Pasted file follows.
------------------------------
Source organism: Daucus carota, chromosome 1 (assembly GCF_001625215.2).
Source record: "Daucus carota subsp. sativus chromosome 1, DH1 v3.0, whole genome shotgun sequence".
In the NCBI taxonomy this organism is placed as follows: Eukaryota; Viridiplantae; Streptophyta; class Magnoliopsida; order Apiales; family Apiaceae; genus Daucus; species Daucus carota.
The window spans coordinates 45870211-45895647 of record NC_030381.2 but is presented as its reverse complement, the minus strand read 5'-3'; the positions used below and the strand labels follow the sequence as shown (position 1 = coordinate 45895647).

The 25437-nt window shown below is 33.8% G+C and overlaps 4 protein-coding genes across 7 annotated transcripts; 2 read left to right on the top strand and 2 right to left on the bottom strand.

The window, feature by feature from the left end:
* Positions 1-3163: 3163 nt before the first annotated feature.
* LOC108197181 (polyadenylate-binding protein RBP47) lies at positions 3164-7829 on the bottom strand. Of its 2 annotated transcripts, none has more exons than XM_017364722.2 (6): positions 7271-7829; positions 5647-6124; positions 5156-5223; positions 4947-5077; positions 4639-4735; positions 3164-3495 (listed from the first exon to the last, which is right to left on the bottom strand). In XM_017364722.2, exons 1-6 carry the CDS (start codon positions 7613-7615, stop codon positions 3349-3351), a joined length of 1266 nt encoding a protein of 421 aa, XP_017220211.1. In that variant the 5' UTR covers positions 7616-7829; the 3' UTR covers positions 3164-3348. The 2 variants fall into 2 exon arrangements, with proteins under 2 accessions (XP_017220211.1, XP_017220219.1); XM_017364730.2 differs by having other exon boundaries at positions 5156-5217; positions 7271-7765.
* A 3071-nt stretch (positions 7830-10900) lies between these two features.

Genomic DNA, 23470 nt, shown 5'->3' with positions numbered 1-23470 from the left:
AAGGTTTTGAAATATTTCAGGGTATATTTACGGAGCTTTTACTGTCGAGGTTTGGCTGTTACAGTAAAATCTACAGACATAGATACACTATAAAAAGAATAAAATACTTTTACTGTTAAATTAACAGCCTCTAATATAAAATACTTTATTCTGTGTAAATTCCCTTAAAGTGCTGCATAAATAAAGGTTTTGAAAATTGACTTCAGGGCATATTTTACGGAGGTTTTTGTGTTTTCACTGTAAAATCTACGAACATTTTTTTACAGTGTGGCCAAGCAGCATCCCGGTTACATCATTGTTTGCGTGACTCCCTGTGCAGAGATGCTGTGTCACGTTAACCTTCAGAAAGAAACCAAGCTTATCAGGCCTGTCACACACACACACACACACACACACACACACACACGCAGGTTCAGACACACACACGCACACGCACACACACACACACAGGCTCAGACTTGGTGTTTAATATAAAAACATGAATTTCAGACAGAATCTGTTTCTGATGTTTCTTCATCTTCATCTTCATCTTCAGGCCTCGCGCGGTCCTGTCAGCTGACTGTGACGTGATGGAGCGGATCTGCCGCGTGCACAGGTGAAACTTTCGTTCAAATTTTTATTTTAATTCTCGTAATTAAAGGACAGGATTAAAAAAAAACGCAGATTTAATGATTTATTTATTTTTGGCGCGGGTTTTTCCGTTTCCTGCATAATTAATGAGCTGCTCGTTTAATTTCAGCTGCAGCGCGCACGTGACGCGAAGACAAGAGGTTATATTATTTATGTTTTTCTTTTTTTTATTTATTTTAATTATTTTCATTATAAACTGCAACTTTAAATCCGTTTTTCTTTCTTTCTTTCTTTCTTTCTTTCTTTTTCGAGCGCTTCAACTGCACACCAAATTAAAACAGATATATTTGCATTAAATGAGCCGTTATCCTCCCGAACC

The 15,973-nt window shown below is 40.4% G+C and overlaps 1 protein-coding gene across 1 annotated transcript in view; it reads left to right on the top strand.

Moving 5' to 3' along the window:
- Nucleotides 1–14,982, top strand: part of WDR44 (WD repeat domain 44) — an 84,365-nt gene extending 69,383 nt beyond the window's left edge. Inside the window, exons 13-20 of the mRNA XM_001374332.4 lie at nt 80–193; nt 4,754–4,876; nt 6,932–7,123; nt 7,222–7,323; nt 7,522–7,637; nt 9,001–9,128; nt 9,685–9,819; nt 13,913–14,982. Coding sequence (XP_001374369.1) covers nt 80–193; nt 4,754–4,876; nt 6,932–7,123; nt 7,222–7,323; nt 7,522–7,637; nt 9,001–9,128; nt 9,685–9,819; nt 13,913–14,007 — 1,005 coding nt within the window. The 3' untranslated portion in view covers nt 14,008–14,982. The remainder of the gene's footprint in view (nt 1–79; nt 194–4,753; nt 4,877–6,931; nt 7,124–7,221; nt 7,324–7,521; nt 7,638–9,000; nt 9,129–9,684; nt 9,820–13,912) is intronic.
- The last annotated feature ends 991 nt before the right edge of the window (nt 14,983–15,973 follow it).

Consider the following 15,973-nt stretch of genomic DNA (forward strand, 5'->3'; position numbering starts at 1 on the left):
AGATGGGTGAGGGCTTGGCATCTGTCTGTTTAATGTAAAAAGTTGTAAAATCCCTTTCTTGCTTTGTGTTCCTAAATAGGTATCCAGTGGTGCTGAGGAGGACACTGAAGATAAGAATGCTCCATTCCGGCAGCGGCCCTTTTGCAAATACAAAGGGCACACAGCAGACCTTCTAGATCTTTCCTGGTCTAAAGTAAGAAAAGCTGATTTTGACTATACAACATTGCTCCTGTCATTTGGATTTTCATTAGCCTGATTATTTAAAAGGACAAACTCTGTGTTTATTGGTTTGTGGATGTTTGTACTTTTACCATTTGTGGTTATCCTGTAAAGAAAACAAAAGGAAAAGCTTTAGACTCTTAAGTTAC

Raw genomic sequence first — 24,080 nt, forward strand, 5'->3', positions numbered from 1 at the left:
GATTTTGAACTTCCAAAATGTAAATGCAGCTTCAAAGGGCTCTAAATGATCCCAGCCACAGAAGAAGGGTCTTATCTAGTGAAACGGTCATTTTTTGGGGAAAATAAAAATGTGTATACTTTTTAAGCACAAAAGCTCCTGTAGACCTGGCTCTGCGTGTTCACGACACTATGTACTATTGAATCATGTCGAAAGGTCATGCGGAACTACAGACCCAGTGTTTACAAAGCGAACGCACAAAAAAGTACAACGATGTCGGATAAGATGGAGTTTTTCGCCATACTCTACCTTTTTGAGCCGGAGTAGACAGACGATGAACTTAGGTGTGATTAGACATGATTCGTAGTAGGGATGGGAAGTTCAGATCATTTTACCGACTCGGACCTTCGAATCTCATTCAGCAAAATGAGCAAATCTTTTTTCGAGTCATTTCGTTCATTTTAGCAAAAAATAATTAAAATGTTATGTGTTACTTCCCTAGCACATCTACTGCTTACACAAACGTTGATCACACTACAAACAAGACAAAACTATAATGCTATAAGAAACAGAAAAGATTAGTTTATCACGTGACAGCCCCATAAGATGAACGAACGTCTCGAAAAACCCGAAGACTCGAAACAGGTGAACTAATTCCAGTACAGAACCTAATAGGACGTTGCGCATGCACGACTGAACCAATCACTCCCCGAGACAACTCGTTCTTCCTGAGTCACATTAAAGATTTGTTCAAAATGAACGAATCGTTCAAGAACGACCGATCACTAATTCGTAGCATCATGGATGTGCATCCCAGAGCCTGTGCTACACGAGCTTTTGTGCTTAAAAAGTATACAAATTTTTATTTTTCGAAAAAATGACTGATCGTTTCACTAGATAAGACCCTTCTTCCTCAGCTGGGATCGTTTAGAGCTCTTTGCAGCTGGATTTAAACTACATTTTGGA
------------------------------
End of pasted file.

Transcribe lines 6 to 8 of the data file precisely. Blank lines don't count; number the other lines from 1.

The window, feature by feature from the left end:
* Positions 1-3163: 3163 nt before the first annotated feature.
* LOC108197181 (polyadenylate-binding protein RBP47) lies at positions 3164-7829 on the bottom strand. Of its 2 annotated transcripts, none has more exons than XM_017364722.2 (6): positions 7271-7829; positions 5647-6124; positions 5156-5223; positions 4947-5077; positions 4639-4735; positions 3164-3495 (listed from the first exon to the last, which is right to left on the bottom strand). In XM_017364722.2, exons 1-6 carry the CDS (start codon positions 7613-7615, stop codon positions 3349-3351), a joined length of 1266 nt encoding a protein of 421 aa, XP_017220211.1. In that variant the 5' UTR covers positions 7616-7829; the 3' UTR covers positions 3164-3348. The 2 variants fall into 2 exon arrangements, with proteins under 2 accessions (XP_017220211.1, XP_017220219.1); XM_017364730.2 differs by having other exon boundaries at positions 5156-5217; positions 7271-7765.